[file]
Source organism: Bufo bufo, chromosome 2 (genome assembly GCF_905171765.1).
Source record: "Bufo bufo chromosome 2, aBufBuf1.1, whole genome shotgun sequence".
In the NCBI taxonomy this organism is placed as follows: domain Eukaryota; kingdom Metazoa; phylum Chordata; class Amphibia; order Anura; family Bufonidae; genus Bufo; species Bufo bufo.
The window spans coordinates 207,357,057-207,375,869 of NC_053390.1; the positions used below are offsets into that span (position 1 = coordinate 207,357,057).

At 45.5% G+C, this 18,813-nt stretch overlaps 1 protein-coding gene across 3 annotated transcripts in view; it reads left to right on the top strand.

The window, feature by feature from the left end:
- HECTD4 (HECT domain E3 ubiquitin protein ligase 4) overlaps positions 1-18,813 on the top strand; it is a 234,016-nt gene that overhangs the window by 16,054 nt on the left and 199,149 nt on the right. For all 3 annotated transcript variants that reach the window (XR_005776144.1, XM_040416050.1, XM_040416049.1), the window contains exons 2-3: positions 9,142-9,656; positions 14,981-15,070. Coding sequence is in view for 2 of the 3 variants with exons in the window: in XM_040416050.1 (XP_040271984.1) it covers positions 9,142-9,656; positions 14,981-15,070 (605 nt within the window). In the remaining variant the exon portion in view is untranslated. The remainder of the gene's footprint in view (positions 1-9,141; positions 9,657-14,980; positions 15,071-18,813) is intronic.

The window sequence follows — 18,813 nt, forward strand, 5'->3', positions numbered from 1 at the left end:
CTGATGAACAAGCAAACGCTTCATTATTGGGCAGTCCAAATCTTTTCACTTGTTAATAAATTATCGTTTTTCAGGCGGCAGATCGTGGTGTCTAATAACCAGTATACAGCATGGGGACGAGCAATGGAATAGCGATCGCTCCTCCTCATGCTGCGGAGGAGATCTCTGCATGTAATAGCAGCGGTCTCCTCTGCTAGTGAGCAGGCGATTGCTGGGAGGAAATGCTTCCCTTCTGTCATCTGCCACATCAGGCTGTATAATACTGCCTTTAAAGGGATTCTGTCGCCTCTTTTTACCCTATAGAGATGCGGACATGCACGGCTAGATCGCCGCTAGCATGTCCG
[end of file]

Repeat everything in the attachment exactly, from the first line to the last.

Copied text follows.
Source organism: Bufo bufo, chromosome 2 (genome assembly GCF_905171765.1).
Source record: "Bufo bufo chromosome 2, aBufBuf1.1, whole genome shotgun sequence".
In the NCBI taxonomy this organism is placed as follows: domain Eukaryota; kingdom Metazoa; phylum Chordata; class Amphibia; order Anura; family Bufonidae; genus Bufo; species Bufo bufo.
The window spans coordinates 207,357,057-207,375,869 of NC_053390.1; the positions used below are offsets into that span (position 1 = coordinate 207,357,057).

At 45.5% G+C, this 18,813-nt stretch overlaps 1 protein-coding gene across 3 annotated transcripts in view; it reads left to right on the top strand.

The window, feature by feature from the left end:
- HECTD4 (HECT domain E3 ubiquitin protein ligase 4) overlaps positions 1-18,813 on the top strand; it is a 234,016-nt gene that overhangs the window by 16,054 nt on the left and 199,149 nt on the right. For all 3 annotated transcript variants that reach the window (XR_005776144.1, XM_040416050.1, XM_040416049.1), the window contains exons 2-3: positions 9,142-9,656; positions 14,981-15,070. Coding sequence is in view for 2 of the 3 variants with exons in the window: in XM_040416050.1 (XP_040271984.1) it covers positions 9,142-9,656; positions 14,981-15,070 (605 nt within the window). In the remaining variant the exon portion in view is untranslated. The remainder of the gene's footprint in view (positions 1-9,141; positions 9,657-14,980; positions 15,071-18,813) is intronic.

The window sequence follows — 18,813 nt, forward strand, 5'->3', positions numbered from 1 at the left end:
CTGATGAACAAGCAAACGCTTCATTATTGGGCAGTCCAAATCTTTTCACTTGTTAATAAATTATCGTTTTTCAGGCGGCAGATCGTGGTGTCTAATAACCAGTATACAGCATGGGGACGAGCAATGGAATAGCGATCGCTCCTCCTCATGCTGCGGAGGAGATCTCTGCATGTAATAGCAGCGGTCTCCTCTGCTAGTGAGCAGGCGATTGCTGGGAGGAAATGCTTCCCTTCTGTCATCTGCCACATCAGGCTGTATAATACTGCCTTTAAAGGGATTCTGTCGCCTCTTTTTACCCTATAGAGATGCGGACATGCACGGCTAGATCGCCGCTAGCATGTCCG